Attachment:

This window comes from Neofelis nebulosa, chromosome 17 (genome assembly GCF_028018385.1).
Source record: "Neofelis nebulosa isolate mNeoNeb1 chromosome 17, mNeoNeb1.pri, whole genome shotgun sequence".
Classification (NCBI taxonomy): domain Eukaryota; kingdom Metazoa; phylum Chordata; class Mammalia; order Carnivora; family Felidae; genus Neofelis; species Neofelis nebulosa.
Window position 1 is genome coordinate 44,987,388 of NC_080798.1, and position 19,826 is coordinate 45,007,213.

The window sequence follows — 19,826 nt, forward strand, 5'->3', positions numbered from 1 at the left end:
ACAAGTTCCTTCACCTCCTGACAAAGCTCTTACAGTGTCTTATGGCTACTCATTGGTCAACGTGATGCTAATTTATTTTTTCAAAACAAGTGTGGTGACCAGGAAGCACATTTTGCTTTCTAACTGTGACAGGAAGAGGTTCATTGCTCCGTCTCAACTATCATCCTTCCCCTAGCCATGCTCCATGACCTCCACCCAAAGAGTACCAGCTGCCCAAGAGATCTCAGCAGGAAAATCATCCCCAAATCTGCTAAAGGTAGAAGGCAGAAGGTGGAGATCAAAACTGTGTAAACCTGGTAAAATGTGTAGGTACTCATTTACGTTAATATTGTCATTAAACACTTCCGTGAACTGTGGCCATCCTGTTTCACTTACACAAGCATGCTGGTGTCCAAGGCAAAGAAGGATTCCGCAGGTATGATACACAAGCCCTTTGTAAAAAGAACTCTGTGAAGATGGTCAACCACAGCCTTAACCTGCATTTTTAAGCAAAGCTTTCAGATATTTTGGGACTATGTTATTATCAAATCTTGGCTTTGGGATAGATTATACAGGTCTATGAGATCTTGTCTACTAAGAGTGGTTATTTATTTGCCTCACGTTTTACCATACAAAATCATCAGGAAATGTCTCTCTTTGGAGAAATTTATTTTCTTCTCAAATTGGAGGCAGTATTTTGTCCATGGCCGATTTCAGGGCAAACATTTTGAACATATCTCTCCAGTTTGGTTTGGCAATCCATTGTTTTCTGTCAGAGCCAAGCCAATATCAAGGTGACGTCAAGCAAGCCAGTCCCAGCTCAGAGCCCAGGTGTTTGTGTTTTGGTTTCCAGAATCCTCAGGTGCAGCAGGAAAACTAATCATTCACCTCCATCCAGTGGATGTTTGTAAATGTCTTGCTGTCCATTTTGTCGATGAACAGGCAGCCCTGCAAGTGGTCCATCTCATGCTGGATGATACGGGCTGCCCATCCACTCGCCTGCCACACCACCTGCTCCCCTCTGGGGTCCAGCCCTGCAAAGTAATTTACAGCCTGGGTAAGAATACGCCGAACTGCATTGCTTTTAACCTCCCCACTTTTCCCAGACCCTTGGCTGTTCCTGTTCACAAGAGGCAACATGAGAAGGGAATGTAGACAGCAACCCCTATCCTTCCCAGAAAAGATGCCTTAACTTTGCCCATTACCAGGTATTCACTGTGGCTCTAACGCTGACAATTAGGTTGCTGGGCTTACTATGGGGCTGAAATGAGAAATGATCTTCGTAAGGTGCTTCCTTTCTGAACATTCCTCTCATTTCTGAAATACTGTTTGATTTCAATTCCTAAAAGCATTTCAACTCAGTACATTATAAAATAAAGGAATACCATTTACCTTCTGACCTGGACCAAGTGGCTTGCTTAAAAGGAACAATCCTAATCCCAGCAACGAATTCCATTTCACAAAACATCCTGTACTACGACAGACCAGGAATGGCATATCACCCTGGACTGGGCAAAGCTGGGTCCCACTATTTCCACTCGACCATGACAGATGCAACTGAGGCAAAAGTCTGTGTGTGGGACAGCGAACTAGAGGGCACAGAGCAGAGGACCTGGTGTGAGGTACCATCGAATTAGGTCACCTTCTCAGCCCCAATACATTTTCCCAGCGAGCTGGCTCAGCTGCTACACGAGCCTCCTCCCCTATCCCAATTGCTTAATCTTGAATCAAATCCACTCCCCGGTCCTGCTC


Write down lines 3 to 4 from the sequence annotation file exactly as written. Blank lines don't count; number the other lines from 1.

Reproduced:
Classification (NCBI taxonomy): domain Eukaryota; kingdom Metazoa; phylum Chordata; class Mammalia; order Carnivora; family Felidae; genus Neofelis; species Neofelis nebulosa.
Window position 1 is genome coordinate 44,987,388 of NC_080798.1, and position 19,826 is coordinate 45,007,213.